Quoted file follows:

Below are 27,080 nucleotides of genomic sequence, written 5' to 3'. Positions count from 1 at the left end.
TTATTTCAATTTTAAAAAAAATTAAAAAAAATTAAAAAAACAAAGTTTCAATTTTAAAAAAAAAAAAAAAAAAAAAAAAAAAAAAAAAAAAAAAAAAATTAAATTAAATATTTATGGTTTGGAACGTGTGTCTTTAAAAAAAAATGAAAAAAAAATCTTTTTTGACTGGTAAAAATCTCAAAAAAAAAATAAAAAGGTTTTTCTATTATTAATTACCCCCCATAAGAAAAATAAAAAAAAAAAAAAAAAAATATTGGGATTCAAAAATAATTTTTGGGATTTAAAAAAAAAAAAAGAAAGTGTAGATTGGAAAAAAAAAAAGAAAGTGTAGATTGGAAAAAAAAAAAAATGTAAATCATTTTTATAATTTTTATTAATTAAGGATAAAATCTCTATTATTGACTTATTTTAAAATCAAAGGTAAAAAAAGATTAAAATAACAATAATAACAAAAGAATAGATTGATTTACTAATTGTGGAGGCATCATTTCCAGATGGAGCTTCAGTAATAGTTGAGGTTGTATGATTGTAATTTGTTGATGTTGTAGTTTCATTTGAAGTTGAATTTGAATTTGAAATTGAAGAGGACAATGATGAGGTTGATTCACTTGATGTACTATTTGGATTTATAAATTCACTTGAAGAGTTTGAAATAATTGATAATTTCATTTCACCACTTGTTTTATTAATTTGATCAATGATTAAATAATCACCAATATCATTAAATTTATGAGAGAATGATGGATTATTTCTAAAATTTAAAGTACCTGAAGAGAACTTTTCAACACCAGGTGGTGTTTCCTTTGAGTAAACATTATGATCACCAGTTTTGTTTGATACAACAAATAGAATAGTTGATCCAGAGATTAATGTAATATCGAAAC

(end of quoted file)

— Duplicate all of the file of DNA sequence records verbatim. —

Below are 27,080 nucleotides of genomic sequence, written 5' to 3'. Positions count from 1 at the left end.
TTATTTCAATTTTAAAAAAAATTAAAAAAAATTAAAAAAACAAAGTTTCAATTTTAAAAAAAAAAAAAAAAAAAAAAAAAAAAAAAAAAAAAAAAAAATTAAATTAAATATTTATGGTTTGGAACGTGTGTCTTTAAAAAAAAATGAAAAAAAAATCTTTTTTGACTGGTAAAAATCTCAAAAAAAAAATAAAAAGGTTTTTCTATTATTAATTACCCCCCATAAGAAAAATAAAAAAAAAAAAAAAAAAATATTGGGATTCAAAAATAATTTTTGGGATTTAAAAAAAAAAAAAGAAAGTGTAGATTGGAAAAAAAAAAAGAAAGTGTAGATTGGAAAAAAAAAAAAATGTAAATCATTTTTATAATTTTTATTAATTAAGGATAAAATCTCTATTATTGACTTATTTTAAAATCAAAGGTAAAAAAAGATTAAAATAACAATAATAACAAAAGAATAGATTGATTTACTAATTGTGGAGGCATCATTTCCAGATGGAGCTTCAGTAATAGTTGAGGTTGTATGATTGTAATTTGTTGATGTTGTAGTTTCATTTGAAGTTGAATTTGAATTTGAAATTGAAGAGGACAATGATGAGGTTGATTCACTTGATGTACTATTTGGATTTATAAATTCACTTGAAGAGTTTGAAATAATTGATAATTTCATTTCACCACTTGTTTTATTAATTTGATCAATGATTAAATAATCACCAATATCATTAAATTTATGAGAGAATGATGGATTATTTCTAAAATTTAAAGTACCTGAAGAGAACTTTTCAACACCAGGTGGTGTTTCCTTTGAGTAAACATTATGATCACCAGTTTTGTTTGATACAACAAATAGAATAGTTGATCCAGAGATTAATGTAATATCGAAAC